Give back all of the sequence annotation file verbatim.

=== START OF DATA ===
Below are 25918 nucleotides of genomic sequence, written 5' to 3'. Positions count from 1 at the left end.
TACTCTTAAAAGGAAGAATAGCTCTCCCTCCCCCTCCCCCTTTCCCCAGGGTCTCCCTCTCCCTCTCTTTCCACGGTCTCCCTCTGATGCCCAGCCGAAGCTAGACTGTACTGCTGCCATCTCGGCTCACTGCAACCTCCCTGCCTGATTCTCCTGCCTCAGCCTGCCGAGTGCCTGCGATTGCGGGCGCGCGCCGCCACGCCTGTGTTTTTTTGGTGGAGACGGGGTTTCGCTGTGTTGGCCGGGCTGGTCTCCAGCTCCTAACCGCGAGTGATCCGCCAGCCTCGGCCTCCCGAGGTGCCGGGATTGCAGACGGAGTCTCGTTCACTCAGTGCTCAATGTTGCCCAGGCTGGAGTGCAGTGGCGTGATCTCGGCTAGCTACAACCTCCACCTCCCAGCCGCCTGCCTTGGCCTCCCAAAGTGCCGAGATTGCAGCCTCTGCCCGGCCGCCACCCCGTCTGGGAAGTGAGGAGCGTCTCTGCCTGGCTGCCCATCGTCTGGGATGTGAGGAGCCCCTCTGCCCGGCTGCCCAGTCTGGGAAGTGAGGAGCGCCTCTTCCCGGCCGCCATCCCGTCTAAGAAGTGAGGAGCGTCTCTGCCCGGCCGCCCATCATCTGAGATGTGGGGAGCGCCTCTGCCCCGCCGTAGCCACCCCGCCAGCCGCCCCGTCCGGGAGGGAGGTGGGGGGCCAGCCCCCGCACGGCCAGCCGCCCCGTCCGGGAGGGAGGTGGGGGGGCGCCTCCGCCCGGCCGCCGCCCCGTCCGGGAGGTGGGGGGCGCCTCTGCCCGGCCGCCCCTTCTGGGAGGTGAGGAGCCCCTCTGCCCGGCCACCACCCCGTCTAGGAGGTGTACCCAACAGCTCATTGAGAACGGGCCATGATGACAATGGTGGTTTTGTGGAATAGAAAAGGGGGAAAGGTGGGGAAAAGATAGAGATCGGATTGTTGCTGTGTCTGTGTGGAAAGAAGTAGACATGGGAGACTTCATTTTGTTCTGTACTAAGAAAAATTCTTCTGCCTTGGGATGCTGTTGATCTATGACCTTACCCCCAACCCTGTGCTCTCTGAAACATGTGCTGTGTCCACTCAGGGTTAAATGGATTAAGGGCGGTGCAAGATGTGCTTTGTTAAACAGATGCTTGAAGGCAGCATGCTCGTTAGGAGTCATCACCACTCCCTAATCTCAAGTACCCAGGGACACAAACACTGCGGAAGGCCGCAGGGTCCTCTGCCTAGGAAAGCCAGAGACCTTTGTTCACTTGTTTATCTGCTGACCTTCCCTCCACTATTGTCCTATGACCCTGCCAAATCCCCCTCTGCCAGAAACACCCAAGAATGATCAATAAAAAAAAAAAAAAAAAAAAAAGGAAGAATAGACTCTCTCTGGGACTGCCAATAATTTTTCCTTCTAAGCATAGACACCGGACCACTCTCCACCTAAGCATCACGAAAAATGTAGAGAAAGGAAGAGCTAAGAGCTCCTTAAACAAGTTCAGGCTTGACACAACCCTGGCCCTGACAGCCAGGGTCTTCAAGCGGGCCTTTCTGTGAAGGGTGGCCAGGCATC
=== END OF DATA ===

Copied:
Below are 25918 nucleotides of genomic sequence, written 5' to 3'. Positions count from 1 at the left end.
TACTCTTAAAAGGAAGAATAGCTCTCCCTCCCCCTCCCCCTTTCCCCAGGGTCTCCCTCTCCCTCTCTTTCCACGGTCTCCCTCTGATGCCCAGCCGAAGCTAGACTGTACTGCTGCCATCTCGGCTCACTGCAACCTCCCTGCCTGATTCTCCTGCCTCAGCCTGCCGAGTGCCTGCGATTGCGGGCGCGCGCCGCCACGCCTGTGTTTTTTTGGTGGAGACGGGGTTTCGCTGTGTTGGCCGGGCTGGTCTCCAGCTCCTAACCGCGAGTGATCCGCCAGCCTCGGCCTCCCGAGGTGCCGGGATTGCAGACGGAGTCTCGTTCACTCAGTGCTCAATGTTGCCCAGGCTGGAGTGCAGTGGCGTGATCTCGGCTAGCTACAACCTCCACCTCCCAGCCGCCTGCCTTGGCCTCCCAAAGTGCCGAGATTGCAGCCTCTGCCCGGCCGCCACCCCGTCTGGGAAGTGAGGAGCGTCTCTGCCTGGCTGCCCATCGTCTGGGATGTGAGGAGCCCCTCTGCCCGGCTGCCCAGTCTGGGAAGTGAGGAGCGCCTCTTCCCGGCCGCCATCCCGTCTAAGAAGTGAGGAGCGTCTCTGCCCGGCCGCCCATCATCTGAGATGTGGGGAGCGCCTCTGCCCCGCCGTAGCCACCCCGCCAGCCGCCCCGTCCGGGAGGGAGGTGGGGGGCCAGCCCCCGCACGGCCAGCCGCCCCGTCCGGGAGGGAGGTGGGGGGGCGCCTCCGCCCGGCCGCCGCCCCGTCCGGGAGGTGGGGGGCGCCTCTGCCCGGCCGCCCCTTCTGGGAGGTGAGGAGCCCCTCTGCCCGGCCACCACCCCGTCTAGGAGGTGTACCCAACAGCTCATTGAGAACGGGCCATGATGACAATGGTGGTTTTGTGGAATAGAAAAGGGGGAAAGGTGGGGAAAAGATAGAGATCGGATTGTTGCTGTGTCTGTGTGGAAAGAAGTAGACATGGGAGACTTCATTTTGTTCTGTACTAAGAAAAATTCTTCTGCCTTGGGATGCTGTTGATCTATGACCTTACCCCCAACCCTGTGCTCTCTGAAACATGTGCTGTGTCCACTCAGGGTTAAATGGATTAAGGGCGGTGCAAGATGTGCTTTGTTAAACAGATGCTTGAAGGCAGCATGCTCGTTAGGAGTCATCACCACTCCCTAATCTCAAGTACCCAGGGACACAAACACTGCGGAAGGCCGCAGGGTCCTCTGCCTAGGAAAGCCAGAGACCTTTGTTCACTTGTTTATCTGCTGACCTTCCCTCCACTATTGTCCTATGACCCTGCCAAATCCCCCTCTGCCAGAAACACCCAAGAATGATCAATAAAAAAAAAAAAAAAAAAAAAAGGAAGAATAGACTCTCTCTGGGACTGCCAATAATTTTTCCTTCTAAGCATAGACACCGGACCACTCTCCACCTAAGCATCACGAAAAATGTAGAGAAAGGAAGAGCTAAGAGCTCCTTAAACAAGTTCAGGCTTGACACAACCCTGGCCCTGACAGCCAGGGTCTTCAAGCGGGCCTTTCTGTGAAGGGTGGCCAGGCATC